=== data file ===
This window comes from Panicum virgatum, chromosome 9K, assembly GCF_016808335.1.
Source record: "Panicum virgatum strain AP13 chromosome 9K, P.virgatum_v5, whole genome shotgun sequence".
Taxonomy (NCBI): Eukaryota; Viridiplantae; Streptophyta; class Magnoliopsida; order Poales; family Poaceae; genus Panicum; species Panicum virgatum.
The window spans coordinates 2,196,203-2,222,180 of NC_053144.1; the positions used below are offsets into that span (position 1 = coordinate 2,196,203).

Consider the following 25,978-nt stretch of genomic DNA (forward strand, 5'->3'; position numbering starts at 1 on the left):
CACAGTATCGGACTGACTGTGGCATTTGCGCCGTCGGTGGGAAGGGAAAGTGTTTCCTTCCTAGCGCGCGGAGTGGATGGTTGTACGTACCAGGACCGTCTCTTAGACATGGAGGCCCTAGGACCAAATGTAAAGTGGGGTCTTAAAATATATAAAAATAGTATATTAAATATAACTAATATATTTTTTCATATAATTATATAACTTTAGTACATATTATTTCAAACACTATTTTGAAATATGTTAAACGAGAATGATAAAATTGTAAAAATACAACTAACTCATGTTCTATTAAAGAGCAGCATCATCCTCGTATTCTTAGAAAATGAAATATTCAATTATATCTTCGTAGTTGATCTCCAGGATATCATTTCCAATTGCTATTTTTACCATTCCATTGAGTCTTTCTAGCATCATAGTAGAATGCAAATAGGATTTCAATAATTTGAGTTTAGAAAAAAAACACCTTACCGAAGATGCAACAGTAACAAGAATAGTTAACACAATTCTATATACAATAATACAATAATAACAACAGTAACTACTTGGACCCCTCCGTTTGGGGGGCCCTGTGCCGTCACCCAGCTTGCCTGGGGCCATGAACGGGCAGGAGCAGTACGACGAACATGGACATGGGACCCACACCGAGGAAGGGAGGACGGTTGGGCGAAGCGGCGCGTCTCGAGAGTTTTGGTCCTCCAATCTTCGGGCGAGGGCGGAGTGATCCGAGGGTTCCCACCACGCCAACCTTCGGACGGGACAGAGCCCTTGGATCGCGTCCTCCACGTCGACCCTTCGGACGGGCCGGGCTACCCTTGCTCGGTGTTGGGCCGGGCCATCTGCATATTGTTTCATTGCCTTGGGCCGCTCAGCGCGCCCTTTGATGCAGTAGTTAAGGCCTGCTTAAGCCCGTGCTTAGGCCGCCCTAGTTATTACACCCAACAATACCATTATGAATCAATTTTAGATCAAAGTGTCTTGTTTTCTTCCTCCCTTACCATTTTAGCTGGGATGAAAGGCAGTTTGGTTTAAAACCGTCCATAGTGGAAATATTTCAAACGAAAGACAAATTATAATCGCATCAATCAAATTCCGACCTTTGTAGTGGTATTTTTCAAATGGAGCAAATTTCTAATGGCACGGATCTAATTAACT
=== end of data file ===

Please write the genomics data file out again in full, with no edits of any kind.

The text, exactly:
This window comes from Panicum virgatum, chromosome 9K, assembly GCF_016808335.1.
Source record: "Panicum virgatum strain AP13 chromosome 9K, P.virgatum_v5, whole genome shotgun sequence".
Taxonomy (NCBI): Eukaryota; Viridiplantae; Streptophyta; class Magnoliopsida; order Poales; family Poaceae; genus Panicum; species Panicum virgatum.
The window spans coordinates 2,196,203-2,222,180 of NC_053144.1; the positions used below are offsets into that span (position 1 = coordinate 2,196,203).

Consider the following 25,978-nt stretch of genomic DNA (forward strand, 5'->3'; position numbering starts at 1 on the left):
CACAGTATCGGACTGACTGTGGCATTTGCGCCGTCGGTGGGAAGGGAAAGTGTTTCCTTCCTAGCGCGCGGAGTGGATGGTTGTACGTACCAGGACCGTCTCTTAGACATGGAGGCCCTAGGACCAAATGTAAAGTGGGGTCTTAAAATATATAAAAATAGTATATTAAATATAACTAATATATTTTTTCATATAATTATATAACTTTAGTACATATTATTTCAAACACTATTTTGAAATATGTTAAACGAGAATGATAAAATTGTAAAAATACAACTAACTCATGTTCTATTAAAGAGCAGCATCATCCTCGTATTCTTAGAAAATGAAATATTCAATTATATCTTCGTAGTTGATCTCCAGGATATCATTTCCAATTGCTATTTTTACCATTCCATTGAGTCTTTCTAGCATCATAGTAGAATGCAAATAGGATTTCAATAATTTGAGTTTAGAAAAAAAACACCTTACCGAAGATGCAACAGTAACAAGAATAGTTAACACAATTCTATATACAATAATACAATAATAACAACAGTAACTACTTGGACCCCTCCGTTTGGGGGGCCCTGTGCCGTCACCCAGCTTGCCTGGGGCCATGAACGGGCAGGAGCAGTACGACGAACATGGACATGGGACCCACACCGAGGAAGGGAGGACGGTTGGGCGAAGCGGCGCGTCTCGAGAGTTTTGGTCCTCCAATCTTCGGGCGAGGGCGGAGTGATCCGAGGGTTCCCACCACGCCAACCTTCGGACGGGACAGAGCCCTTGGATCGCGTCCTCCACGTCGACCCTTCGGACGGGCCGGGCTACCCTTGCTCGGTGTTGGGCCGGGCCATCTGCATATTGTTTCATTGCCTTGGGCCGCTCAGCGCGCCCTTTGATGCAGTAGTTAAGGCCTGCTTAAGCCCGTGCTTAGGCCGCCCTAGTTATTACACCCAACAATACCATTATGAATCAATTTTAGATCAAAGTGTCTTGTTTTCTTCCTCCCTTACCATTTTAGCTGGGATGAAAGGCAGTTTGGTTTAAAACCGTCCATAGTGGAAATATTTCAAACGAAAGACAAATTATAATCGCATCAATCAAATTCCGACCTTTGTAGTGGTATTTTTCAAATGGAGCAAATTTCTAATGGCACGGATCTAATTAACT